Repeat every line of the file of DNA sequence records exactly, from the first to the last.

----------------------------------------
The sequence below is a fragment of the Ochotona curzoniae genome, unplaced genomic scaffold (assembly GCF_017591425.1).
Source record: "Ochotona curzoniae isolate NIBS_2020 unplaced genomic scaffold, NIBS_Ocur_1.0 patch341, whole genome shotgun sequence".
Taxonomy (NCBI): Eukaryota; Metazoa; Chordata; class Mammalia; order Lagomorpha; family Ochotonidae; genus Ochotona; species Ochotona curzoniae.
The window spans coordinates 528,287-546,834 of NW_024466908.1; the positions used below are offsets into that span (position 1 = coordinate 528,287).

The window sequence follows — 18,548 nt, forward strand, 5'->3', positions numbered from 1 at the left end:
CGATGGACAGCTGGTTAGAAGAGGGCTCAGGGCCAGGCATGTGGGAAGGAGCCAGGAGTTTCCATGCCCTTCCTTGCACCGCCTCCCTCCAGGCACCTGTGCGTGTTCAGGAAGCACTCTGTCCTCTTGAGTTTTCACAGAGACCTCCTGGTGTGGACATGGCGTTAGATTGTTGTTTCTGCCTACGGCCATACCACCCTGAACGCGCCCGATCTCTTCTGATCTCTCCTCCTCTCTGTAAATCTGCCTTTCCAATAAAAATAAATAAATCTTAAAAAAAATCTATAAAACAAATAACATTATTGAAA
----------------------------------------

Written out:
The sequence below is a fragment of the Ochotona curzoniae genome, unplaced genomic scaffold (assembly GCF_017591425.1).
Source record: "Ochotona curzoniae isolate NIBS_2020 unplaced genomic scaffold, NIBS_Ocur_1.0 patch341, whole genome shotgun sequence".
Taxonomy (NCBI): Eukaryota; Metazoa; Chordata; class Mammalia; order Lagomorpha; family Ochotonidae; genus Ochotona; species Ochotona curzoniae.
The window spans coordinates 528,287-546,834 of NW_024466908.1; the positions used below are offsets into that span (position 1 = coordinate 528,287).

The window sequence follows — 18,548 nt, forward strand, 5'->3', positions numbered from 1 at the left end:
CGATGGACAGCTGGTTAGAAGAGGGCTCAGGGCCAGGCATGTGGGAAGGAGCCAGGAGTTTCCATGCCCTTCCTTGCACCGCCTCCCTCCAGGCACCTGTGCGTGTTCAGGAAGCACTCTGTCCTCTTGAGTTTTCACAGAGACCTCCTGGTGTGGACATGGCGTTAGATTGTTGTTTCTGCCTACGGCCATACCACCCTGAACGCGCCCGATCTCTTCTGATCTCTCCTCCTCTCTGTAAATCTGCCTTTCCAATAAAAATAAATAAATCTTAAAAAAAATCTATAAAACAAATAACATTATTGAAA